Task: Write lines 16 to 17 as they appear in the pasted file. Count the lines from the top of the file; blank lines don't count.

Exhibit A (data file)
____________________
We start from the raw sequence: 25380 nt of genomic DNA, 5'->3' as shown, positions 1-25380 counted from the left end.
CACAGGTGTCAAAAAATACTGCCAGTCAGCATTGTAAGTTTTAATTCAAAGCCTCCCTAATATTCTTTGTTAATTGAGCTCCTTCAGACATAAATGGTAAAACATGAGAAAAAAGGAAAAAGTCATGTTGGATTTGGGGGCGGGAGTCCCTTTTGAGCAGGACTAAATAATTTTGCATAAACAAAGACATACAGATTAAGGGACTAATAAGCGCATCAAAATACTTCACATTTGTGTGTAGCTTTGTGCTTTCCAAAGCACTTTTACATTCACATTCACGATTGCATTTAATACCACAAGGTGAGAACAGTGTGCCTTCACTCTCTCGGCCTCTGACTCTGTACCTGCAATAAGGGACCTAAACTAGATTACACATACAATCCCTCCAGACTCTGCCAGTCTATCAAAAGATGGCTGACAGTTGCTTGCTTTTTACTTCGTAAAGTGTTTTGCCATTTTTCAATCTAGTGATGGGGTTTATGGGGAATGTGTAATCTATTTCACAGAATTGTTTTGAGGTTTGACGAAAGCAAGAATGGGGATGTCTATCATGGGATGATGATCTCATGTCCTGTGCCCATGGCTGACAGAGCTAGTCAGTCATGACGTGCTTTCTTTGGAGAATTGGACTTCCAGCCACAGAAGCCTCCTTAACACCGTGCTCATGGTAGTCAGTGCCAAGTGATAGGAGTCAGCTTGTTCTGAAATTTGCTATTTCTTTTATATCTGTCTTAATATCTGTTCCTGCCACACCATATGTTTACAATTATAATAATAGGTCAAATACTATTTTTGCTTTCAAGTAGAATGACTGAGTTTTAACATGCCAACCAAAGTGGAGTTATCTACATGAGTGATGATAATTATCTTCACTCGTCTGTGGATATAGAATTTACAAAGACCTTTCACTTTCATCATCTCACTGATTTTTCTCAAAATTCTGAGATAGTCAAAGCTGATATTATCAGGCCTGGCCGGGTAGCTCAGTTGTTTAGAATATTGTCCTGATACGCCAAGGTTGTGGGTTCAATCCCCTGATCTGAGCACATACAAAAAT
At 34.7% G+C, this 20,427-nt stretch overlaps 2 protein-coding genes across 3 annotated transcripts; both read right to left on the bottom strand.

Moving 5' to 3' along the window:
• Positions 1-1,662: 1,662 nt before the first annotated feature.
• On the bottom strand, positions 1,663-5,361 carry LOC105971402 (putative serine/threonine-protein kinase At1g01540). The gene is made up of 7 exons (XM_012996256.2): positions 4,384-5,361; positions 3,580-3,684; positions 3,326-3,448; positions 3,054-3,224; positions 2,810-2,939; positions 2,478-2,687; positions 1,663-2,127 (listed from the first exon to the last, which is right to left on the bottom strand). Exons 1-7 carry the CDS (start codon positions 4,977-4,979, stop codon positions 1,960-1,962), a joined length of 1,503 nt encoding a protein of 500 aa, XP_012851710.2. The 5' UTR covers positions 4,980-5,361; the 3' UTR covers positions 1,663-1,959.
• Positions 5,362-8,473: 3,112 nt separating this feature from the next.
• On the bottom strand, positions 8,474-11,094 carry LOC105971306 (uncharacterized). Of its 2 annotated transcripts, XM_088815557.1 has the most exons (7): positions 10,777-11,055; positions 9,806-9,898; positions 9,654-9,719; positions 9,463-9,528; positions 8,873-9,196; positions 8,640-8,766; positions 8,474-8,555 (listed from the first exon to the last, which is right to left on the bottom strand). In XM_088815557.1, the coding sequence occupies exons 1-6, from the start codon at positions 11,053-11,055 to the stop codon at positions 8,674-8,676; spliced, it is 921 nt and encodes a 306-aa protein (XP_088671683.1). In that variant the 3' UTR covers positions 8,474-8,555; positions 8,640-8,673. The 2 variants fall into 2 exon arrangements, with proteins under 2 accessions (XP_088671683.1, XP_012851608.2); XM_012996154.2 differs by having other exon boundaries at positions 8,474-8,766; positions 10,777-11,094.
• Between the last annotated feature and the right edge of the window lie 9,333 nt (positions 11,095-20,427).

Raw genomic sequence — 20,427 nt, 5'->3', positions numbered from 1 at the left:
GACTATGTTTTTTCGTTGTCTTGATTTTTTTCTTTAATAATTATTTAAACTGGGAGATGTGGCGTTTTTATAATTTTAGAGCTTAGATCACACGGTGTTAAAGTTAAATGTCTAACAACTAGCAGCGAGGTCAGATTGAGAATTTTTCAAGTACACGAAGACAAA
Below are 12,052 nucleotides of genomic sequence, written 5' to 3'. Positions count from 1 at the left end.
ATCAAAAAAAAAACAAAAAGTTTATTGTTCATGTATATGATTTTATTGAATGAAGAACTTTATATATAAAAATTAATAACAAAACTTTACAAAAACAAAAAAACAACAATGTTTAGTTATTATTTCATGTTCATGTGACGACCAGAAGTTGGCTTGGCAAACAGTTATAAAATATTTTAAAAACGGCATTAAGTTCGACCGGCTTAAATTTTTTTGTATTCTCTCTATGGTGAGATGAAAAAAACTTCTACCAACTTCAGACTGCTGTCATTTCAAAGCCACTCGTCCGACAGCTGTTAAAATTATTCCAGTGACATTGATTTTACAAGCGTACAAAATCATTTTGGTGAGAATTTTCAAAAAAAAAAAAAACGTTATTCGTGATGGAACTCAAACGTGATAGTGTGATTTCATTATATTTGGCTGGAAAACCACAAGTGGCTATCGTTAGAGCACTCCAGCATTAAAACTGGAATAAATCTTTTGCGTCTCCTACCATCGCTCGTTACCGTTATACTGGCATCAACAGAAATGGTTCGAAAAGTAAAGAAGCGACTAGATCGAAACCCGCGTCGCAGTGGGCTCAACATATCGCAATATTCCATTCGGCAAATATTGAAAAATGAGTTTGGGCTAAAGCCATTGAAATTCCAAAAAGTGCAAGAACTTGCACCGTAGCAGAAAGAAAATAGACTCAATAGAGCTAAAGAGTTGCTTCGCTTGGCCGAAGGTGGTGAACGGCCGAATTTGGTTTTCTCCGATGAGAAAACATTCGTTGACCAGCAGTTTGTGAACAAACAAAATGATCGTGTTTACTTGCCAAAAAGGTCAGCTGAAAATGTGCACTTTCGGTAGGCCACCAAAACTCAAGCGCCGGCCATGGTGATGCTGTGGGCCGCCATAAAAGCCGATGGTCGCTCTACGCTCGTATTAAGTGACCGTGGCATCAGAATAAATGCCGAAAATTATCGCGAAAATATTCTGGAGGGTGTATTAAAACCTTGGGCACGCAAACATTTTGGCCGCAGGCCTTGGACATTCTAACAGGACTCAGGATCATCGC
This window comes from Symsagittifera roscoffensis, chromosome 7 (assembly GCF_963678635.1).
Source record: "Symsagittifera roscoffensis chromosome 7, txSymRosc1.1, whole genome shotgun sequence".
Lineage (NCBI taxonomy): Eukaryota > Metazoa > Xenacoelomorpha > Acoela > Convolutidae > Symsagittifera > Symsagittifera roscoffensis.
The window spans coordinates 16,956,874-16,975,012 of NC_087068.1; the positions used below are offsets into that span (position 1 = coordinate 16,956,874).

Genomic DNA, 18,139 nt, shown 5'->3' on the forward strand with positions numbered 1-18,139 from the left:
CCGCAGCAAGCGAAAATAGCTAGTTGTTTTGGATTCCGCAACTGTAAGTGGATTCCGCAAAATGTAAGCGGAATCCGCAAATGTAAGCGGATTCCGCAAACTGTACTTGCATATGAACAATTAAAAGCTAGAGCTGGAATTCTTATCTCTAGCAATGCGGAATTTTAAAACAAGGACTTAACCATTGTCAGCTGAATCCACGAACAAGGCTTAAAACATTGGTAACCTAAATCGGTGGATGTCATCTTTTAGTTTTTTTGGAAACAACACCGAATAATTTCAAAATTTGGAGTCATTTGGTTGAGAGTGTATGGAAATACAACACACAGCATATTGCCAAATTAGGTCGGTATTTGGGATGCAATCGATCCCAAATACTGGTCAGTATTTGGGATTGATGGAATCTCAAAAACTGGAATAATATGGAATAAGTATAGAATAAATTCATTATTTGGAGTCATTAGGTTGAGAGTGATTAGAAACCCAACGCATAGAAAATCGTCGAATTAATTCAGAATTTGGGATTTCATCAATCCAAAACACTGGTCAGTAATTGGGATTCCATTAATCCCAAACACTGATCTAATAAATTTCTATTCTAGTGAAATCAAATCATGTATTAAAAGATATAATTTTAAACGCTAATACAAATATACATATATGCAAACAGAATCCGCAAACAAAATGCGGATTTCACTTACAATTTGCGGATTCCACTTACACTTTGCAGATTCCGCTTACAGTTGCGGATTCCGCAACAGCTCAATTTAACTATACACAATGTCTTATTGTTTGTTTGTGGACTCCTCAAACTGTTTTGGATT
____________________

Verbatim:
Lineage (NCBI taxonomy): Eukaryota > Metazoa > Xenacoelomorpha > Acoela > Convolutidae > Symsagittifera > Symsagittifera roscoffensis.
The window spans coordinates 16,956,874-16,975,012 of NC_087068.1; the positions used below are offsets into that span (position 1 = coordinate 16,956,874).